Wendell Burton - Osgood
Joanne Jackson - Millicent
Joe Klecko - Kinlaw
Peter Koch - Tiel
Joseph Bernard - Pit Boss
Barry Polkowitz - Hot Shot Dealer
Chris O'Rourke - Katherine
Reno Nichols - Bartender
Ron Tombaugh - Parking Lot Man
Mone Swann - Lounge Singer
Robert Drake - Mean-eyed Dealer
Robert Vento - Bartender
Joey Villa - Himself
Michael Lovell Farris - Bouncer


Heat - 1995
Written and Directed by Michael Mann

Neil McCauley (Robert DeNiro) and his crew of professional thieves move through Los Angeles always on the lookout for big money scores. After a botched armored car job, top robbery/homicide detective Vincent Hanna (Al Pacino) gets on their trail. Both teams of cops and robbers stage an elaborate cat and mouse game throughout L.A., all while attempting to keep their personal lives from interfering with their work. Vincent is on his third marriage, which is quickly falling apart, and Neil finds himself falling in love with Eady, an innocent graphic designer.

No simple plot summary can give justice to the epic scale of this movie. This film has like 10 or 12 people that can be classified as major characters. All of them are fleshed out, complete with a backstory and a personal life. This results in a sumptuous feast for the intelligent moviegoer, unfortunately it also results in a somewhat bloated 180-minute running time.

Robert DeNiro and Al Pacino are both excellent in their respective roles. The scene where they finally meet face to face in the coffee shop must rank as one of the best of the 1990s. DeNiro is essentially playing the same hardened criminal character he has been playing for the last ten years, not that that’s a bad thing. He’s tough, no-nonsense, and trying to find his last big score before he can retire to New Zealand. Pacino oscillates wildly between cool and collected and chewing-the-scenery insane. Most of the time it’s OK, but sometimes it feels like he’s channeling some weird amalgamation of Nicholas Cage and Gary Oldman and the craziness end up pulling you out of the story. The “Cause she’s got a great ass!!” scene is one excellent example, you’ll know it right when you hear it.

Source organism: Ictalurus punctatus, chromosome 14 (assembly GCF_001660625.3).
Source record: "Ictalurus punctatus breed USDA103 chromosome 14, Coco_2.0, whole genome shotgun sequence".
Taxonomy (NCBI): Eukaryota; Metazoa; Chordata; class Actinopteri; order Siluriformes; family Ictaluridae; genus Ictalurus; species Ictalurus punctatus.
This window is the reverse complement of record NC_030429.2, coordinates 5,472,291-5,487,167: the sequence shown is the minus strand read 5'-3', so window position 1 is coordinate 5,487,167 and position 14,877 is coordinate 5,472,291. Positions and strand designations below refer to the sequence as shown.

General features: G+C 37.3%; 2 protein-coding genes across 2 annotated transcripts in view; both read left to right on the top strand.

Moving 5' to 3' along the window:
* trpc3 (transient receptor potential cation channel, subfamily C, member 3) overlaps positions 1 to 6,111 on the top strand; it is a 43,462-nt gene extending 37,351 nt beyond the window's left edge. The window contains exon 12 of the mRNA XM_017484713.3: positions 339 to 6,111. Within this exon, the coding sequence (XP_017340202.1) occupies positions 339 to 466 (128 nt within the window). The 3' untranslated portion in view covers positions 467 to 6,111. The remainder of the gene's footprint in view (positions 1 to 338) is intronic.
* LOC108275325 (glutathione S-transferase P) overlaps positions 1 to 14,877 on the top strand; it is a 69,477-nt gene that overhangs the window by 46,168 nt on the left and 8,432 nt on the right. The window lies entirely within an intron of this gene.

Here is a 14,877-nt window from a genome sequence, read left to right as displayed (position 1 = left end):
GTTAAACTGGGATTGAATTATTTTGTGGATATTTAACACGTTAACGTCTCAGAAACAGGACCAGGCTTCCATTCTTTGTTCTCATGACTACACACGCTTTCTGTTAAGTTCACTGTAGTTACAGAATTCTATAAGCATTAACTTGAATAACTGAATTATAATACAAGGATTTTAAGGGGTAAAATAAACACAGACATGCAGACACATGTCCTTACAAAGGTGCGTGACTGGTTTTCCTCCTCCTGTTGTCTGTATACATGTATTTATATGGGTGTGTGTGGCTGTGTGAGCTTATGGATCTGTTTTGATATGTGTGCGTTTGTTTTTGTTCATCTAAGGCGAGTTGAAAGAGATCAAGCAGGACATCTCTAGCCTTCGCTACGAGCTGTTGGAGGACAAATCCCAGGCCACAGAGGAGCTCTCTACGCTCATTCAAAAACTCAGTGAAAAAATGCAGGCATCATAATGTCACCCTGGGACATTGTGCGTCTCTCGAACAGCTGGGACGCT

Like most of Michael Mann’s movies, this film deals with driven men and they jobs they feel they must do, often neglecting what other people would consider to be their “personal” lives. For these men their job is their life, everything else is just something that happens in between. This is conflict is longstanding in American action pictures, between the man with "man's work" and the female principal, the woman who wants to tame him, wants him to stay at home. Heat, with its wonderful screenplay, handles it with insight. The men in his movie are addicted to their lives. There is a scene where the thieves essentially have all the money they need. They can retire. But another job presents itself, and they cannot resist it, as Tom Sizemore’s character puts it: "It's the juice. It's the action." That is what they really want.

The heist sequences are very realistic looking and excellently choreographed. They are so entertaining that I wish there were a few more of them in the film. They help to break up the many scenes of exposition so well that sometimes you wish Mann would hurry up with all this dialogue and get to another action scene.

Vincent Hanna: You know, we are sitting here like a couple of regular fellows and if I have to go out there and put you down, I'll tell you, I won't like it. But if it's between you and some poor bastard whose wife you're gonna turn into a widow, buddy, you are going down.